WeeklyTech #169

How a post-truth society is vulnerable to misinformation and conspiracy theories

We are frequently faced with the realities of misinformation, disinformation, fake news, and conspiracy theories. Social media has opened up a new world of connectivity and access to information. But for all of the good that these tools can bring into our lives, these benefits also have also come at a cost to the very foundation of truth in our societies today. Often when breaking news happens and many details are yet to be known, battle lines are drawn and talking points are promoted as many in our society jockey for influence, power, or control over others.

Propaganda and disinformation are not new phenomena but are exacerbated in a technologically driven society. These derivations of truth are not simply relegated to one voting bloc or even a particular political ideology. According to [Jacques] Ellul—one of the most prescient figures and astute observers of the cultural and moral shifts taking place in the 20th century with the rise of modern technology—they are pervasive throughout all of society and often outside of public awareness. But these concepts have taken on a particular relevance given the rise of social media platforms and the ease of sharing unverified information to the masses.

In the age of social media, a single individual without any real authority or standing in society can falsely claim something is fake news or share a conspiracy theory widely without any real recourse or accountability. What once was the exclusive domain of government and various institutions in society with access to technological tools—like that of the radio, press, and motion pictures—is now available to anyone with a smartphone and rhetorical savviness. This marked shift in the democratization of communication techniques paired with the breakdown of traditional gatekeepers in society helped to usher in a new era of post-truth.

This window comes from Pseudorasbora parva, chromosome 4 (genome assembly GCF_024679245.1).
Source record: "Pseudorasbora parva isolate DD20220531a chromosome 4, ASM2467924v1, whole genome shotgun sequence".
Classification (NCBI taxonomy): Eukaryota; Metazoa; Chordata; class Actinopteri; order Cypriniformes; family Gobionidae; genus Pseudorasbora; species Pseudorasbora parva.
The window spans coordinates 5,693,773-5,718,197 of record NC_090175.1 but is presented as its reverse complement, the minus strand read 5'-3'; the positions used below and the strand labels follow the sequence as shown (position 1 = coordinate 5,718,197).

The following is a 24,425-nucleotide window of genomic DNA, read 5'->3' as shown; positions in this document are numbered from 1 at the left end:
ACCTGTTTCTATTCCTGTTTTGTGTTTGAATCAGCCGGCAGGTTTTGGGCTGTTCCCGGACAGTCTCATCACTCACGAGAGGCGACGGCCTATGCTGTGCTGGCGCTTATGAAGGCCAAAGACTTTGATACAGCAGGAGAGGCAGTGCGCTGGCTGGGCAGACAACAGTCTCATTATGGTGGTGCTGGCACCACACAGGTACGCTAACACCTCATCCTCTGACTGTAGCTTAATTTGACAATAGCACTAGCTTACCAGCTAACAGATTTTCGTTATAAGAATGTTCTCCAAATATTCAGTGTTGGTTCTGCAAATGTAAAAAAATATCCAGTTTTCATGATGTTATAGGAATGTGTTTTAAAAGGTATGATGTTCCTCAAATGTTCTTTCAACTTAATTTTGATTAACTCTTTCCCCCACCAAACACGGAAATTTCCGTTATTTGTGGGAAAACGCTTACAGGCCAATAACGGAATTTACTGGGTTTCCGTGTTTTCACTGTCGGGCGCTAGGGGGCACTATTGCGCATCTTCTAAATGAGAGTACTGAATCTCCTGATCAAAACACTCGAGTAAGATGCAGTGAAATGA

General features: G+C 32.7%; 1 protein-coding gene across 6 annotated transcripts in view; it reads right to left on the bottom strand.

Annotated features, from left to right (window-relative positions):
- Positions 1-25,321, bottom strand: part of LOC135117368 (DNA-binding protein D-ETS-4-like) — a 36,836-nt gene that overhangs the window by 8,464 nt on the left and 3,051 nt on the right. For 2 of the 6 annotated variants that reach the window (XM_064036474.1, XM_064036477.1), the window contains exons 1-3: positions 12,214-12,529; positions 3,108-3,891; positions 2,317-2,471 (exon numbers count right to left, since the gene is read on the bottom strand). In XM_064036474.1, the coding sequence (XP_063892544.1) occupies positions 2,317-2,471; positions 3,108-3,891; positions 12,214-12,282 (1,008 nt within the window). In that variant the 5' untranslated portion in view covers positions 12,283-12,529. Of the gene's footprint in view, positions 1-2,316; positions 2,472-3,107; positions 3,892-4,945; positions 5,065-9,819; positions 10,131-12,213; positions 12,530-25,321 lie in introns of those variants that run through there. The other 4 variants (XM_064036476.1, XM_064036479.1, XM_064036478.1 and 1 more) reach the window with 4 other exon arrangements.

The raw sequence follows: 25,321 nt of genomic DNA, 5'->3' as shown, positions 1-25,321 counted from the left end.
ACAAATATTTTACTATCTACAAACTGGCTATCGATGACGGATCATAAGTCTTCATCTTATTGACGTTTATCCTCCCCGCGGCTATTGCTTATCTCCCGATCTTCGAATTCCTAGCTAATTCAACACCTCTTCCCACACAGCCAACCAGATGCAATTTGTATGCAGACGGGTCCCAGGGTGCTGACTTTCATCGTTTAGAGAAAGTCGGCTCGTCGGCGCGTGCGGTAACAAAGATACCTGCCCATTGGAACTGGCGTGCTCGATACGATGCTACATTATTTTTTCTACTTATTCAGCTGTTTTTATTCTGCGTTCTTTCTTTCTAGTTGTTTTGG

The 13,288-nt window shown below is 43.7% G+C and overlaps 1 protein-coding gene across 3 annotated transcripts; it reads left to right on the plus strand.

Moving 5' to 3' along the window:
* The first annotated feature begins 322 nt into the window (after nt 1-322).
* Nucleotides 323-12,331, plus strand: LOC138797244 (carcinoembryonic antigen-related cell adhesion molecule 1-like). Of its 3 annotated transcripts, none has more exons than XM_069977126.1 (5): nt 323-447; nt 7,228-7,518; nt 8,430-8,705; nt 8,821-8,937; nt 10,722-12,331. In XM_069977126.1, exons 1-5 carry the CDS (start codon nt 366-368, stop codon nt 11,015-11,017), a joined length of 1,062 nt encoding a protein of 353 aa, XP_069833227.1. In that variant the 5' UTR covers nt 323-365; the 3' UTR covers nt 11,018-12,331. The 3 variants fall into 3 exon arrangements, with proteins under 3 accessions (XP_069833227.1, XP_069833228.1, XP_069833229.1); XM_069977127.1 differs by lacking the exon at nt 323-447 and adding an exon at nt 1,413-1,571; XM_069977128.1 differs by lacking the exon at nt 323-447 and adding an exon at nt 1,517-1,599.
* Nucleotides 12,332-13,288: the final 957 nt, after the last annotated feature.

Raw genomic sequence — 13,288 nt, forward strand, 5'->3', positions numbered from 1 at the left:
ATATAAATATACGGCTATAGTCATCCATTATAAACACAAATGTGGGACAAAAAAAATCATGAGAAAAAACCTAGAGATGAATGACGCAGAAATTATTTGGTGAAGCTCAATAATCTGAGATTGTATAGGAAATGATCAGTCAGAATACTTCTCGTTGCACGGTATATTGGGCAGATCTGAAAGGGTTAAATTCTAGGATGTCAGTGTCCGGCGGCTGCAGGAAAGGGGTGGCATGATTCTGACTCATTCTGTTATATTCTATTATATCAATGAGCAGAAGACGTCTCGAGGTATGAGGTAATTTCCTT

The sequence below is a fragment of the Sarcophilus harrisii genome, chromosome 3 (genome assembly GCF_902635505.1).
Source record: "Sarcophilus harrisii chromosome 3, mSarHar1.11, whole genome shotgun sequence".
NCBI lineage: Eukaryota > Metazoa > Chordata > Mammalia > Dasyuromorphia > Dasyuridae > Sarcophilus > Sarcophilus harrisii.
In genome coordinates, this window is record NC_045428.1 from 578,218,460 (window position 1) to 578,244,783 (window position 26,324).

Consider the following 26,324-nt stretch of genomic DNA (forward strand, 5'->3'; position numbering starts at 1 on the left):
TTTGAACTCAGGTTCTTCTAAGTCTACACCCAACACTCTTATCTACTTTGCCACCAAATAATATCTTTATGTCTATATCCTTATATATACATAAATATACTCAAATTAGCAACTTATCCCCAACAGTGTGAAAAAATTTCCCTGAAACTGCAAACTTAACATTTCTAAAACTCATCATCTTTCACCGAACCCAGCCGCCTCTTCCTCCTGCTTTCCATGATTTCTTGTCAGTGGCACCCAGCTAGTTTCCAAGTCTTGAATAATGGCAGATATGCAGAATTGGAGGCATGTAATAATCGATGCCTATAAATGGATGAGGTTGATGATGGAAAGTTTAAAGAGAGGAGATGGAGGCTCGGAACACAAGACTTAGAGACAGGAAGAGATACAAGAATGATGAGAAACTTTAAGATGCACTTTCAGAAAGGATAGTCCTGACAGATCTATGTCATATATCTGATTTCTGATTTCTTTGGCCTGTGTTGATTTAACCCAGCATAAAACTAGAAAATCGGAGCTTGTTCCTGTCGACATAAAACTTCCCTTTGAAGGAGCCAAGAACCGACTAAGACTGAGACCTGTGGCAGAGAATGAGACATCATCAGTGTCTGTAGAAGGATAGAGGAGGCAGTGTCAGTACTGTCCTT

The Rundown

Explainer: Senate considers the Equal Rights Amendment by Hannah Daniel | ERLC

Today, the Senate Judiciary Committee is holding a hearing on “The Equal Rights Amendment: How Congress Can Recognize Ratification and Enshrine Equality in Our Constitution.” This is the first time the Senate has held a hearing on the ERA since 1984. It is anticipated that during March the full Senate will hold a vote on a joint resolution that would remove the ratification deadline and recognize the ERA as a valid constitutional amendment.

Where Are the Churches in Canada’s Euthanasia Experiment? by Benjamin Crosby | Plough

“Church should not oppose MAID law, primate says.” So reads a recent headline of the Anglican Journal, the newspaper of the Anglican Church of Canada. In the piece, Archbishop Linda Nicholls calls for the church she leads to avoid publicly opposing the expansion of euthanasia, or medical assistance in dying (MAID), in Canada. 

Attention Fox News: The truth will set you free by Andrew T. Walker | World News Group

FOX News owner Rupert Murdoch has now acknowledged under oath that the network’s hosts endorsed narratives that network executives believed were false as FOX faces a $1.6 billion lawsuit from Dominion, the company that oversees voting systems used in elections.

Prof Nita Farahany: ‘We need a new human right to cognitive liberty’ by Betsy Reed | The Guardian

Our brainwave activity can be monitored and modified by neurotechnology. Devices with electrodes placed on the head can record neural signals from the brain and apply low electric current to modulate them.

Chatbot therapy, despite cautions, finds enthusiasts by Peter Allen Clark | Axios

People are already using chatbots as therapists, as the emergence of generative AI has raised new questions around tech’s role in mental health. Virtually no one is suggesting you replace a compassionate human professional with a probability-driven neural network — but plenty of users seeking info or help say they appreciate the approachability (and low cost) of an onscreen text box.